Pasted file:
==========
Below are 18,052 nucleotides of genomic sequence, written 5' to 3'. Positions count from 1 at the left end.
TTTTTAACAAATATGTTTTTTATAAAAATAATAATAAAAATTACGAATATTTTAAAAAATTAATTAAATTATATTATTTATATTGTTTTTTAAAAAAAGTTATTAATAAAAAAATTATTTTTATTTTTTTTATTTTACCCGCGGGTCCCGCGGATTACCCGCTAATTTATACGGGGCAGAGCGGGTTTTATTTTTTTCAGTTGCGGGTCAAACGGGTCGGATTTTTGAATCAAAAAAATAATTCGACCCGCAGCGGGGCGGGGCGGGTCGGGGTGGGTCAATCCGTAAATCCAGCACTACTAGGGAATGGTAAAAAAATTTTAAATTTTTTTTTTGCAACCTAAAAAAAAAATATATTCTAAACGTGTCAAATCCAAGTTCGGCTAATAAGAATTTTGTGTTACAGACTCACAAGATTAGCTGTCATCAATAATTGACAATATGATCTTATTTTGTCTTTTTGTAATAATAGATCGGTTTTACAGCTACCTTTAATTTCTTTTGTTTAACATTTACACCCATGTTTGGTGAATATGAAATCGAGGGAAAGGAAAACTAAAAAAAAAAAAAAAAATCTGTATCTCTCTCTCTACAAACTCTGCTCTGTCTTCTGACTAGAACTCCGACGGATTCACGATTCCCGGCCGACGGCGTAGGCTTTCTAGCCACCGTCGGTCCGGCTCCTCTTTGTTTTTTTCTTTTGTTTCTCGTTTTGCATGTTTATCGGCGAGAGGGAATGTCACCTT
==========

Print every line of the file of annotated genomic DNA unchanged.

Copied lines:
Below are 18,052 nucleotides of genomic sequence, written 5' to 3'. Positions count from 1 at the left end.
TTTTTAACAAATATGTTTTTTATAAAAATAATAATAAAAATTACGAATATTTTAAAAAATTAATTAAATTATATTATTTATATTGTTTTTTAAAAAAAGTTATTAATAAAAAAATTATTTTTATTTTTTTTATTTTACCCGCGGGTCCCGCGGATTACCCGCTAATTTATACGGGGCAGAGCGGGTTTTATTTTTTTCAGTTGCGGGTCAAACGGGTCGGATTTTTGAATCAAAAAAATAATTCGACCCGCAGCGGGGCGGGGCGGGTCGGGGTGGGTCAATCCGTAAATCCAGCACTACTAGGGAATGGTAAAAAAATTTTAAATTTTTTTTTTGCAACCTAAAAAAAAAATATATTCTAAACGTGTCAAATCCAAGTTCGGCTAATAAGAATTTTGTGTTACAGACTCACAAGATTAGCTGTCATCAATAATTGACAATATGATCTTATTTTGTCTTTTTGTAATAATAGATCGGTTTTACAGCTACCTTTAATTTCTTTTGTTTAACATTTACACCCATGTTTGGTGAATATGAAATCGAGGGAAAGGAAAACTAAAAAAAAAAAAAAAAATCTGTATCTCTCTCTCTACAAACTCTGCTCTGTCTTCTGACTAGAACTCCGACGGATTCACGATTCCCGGCCGACGGCGTAGGCTTTCTAGCCACCGTCGGTCCGGCTCCTCTTTGTTTTTTTCTTTTGTTTCTCGTTTTGCATGTTTATCGGCGAGAGGGAATGTCACCTT